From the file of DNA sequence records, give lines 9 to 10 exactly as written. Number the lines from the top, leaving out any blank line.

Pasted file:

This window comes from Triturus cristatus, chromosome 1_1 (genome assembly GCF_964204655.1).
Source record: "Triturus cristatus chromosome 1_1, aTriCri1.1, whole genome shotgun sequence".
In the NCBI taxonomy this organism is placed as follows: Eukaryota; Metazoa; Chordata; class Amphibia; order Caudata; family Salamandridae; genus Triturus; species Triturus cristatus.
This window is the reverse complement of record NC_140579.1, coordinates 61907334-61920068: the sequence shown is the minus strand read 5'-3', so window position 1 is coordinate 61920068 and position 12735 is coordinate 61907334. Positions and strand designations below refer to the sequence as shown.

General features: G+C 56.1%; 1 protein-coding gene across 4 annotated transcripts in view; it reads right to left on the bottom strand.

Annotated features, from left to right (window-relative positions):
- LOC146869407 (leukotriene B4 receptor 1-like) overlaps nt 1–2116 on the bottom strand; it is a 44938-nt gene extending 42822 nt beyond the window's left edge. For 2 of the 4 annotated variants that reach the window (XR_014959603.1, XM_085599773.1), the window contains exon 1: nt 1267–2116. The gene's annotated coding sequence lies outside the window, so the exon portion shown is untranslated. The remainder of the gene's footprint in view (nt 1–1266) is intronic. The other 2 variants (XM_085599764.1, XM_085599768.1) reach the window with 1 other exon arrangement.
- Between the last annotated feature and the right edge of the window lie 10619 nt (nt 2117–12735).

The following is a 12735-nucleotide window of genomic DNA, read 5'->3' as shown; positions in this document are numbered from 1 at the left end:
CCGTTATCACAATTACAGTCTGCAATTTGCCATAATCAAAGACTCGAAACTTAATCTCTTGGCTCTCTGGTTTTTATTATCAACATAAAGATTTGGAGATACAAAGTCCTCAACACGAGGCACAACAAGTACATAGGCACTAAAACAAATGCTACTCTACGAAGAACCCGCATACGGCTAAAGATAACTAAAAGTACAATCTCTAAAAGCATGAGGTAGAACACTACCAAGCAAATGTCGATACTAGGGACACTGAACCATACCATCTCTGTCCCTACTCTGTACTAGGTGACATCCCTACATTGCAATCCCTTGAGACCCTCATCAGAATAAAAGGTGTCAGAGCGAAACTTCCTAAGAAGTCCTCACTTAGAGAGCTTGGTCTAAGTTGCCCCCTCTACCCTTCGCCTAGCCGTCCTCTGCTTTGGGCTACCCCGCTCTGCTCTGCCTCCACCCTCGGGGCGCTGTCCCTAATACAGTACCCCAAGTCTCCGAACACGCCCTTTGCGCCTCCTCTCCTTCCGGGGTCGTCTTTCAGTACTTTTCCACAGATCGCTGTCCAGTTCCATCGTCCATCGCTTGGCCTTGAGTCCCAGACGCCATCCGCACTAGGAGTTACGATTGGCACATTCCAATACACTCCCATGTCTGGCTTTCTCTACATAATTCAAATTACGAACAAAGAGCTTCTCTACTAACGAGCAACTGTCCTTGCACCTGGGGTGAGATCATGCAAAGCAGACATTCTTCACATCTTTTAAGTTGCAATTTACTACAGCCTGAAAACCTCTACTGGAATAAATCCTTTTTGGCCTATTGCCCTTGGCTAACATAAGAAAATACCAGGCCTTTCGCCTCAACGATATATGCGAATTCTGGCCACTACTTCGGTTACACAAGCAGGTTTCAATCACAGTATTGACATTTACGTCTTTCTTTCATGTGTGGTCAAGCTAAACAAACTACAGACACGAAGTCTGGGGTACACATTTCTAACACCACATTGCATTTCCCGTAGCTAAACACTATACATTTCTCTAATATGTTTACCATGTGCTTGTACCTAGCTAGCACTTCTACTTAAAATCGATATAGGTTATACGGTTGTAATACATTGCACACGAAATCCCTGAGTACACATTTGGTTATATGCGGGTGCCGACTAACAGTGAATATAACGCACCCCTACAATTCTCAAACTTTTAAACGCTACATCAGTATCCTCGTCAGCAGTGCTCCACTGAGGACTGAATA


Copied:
The following is a 12735-nucleotide window of genomic DNA, read 5'->3' as shown; positions in this document are numbered from 1 at the left end:
CCGTTATCACAATTACAGTCTGCAATTTGCCATAATCAAAGACTCGAAACTTAATCTCTTGGCTCTCTGGTTTTTATTATCAACATAAAGATTTGGAGATACAAAGTCCTCAACACGAGGCACAACAAGTACATAGGCACTAAAACAAATGCTACTCTACGAAGAACCCGCATACGGCTAAAGATAACTAAAAGTACAATCTCTAAAAGCATGAGGTAGAACACTACCAAGCAAATGTCGATACTAGGGACACTGAACCATACCATCTCTGTCCCTACTCTGTACTAGGTGACATCCCTACATTGCAATCCCTTGAGACCCTCATCAGAATAAAAGGTGTCAGAGCGAAACTTCCTAAGAAGTCCTCACTTAGAGAGCTTGGTCTAAGTTGCCCCCTCTACCCTTCGCCTAGCCGTCCTCTGCTTTGGGCTACCCCGCTCTGCTCTGCCTCCACCCTCGGGGCGCTGTCCCTAATACAGTACCCCAAGTCTCCGAACACGCCCTTTGCGCCTCCTCTCCTTCCGGGGTCGTCTTTCAGTACTTTTCCACAGATCGCTGTCCAGTTCCATCGTCCATCGCTTGGCCTTGAGTCCCAGACGCCATCCGCACTAGGAGTTACGATTGGCACATTCCAATACACTCCCATGTCTGGCTTTCTCTACATAATTCAAATTACGAACAAAGAGCTTCTCTACTAACGAGCAACTGTCCTTGCACCTGGGGTGAGATCATGCAAAGCAGACATTCTTCACATCTTTTAAGTTGCAATTTACTACAGCCTGAAAACCTCTACTGGAATAAATCCTTTTTGGCCTATTGCCCTTGGCTAACATAAGAAAATACCAGGCCTTTCGCCTCAACGATATATGCGAATTCTGGCCACTACTTCGGTTACACAAGCAGGTTTCAATCACAGTATTGACATTTACGTCTTTCTTTCATGTGTGGTCAAGCTAAACAAACTACAGACACGAAGTCTGGGGTACACATTTCTAACACCACATTGCATTTCCCGTAGCTAAACACTATACATTTCTCTAATATGTTTACCATGTGCTTGTACCTAGCTAGCACTTCTACTTAAAATCGATATAGGTTATACGGTTGTAATACATTGCACACGAAATCCCTGAGTACACATTTGGTTATATGCGGGTGCCGACTAACAGTGAATATAACGCACCCCTACAATTCTCAAACTTTTAAACGCTACATCAGTATCCTCGTCAGCAGTGCTCCACTGAGGACTGAATA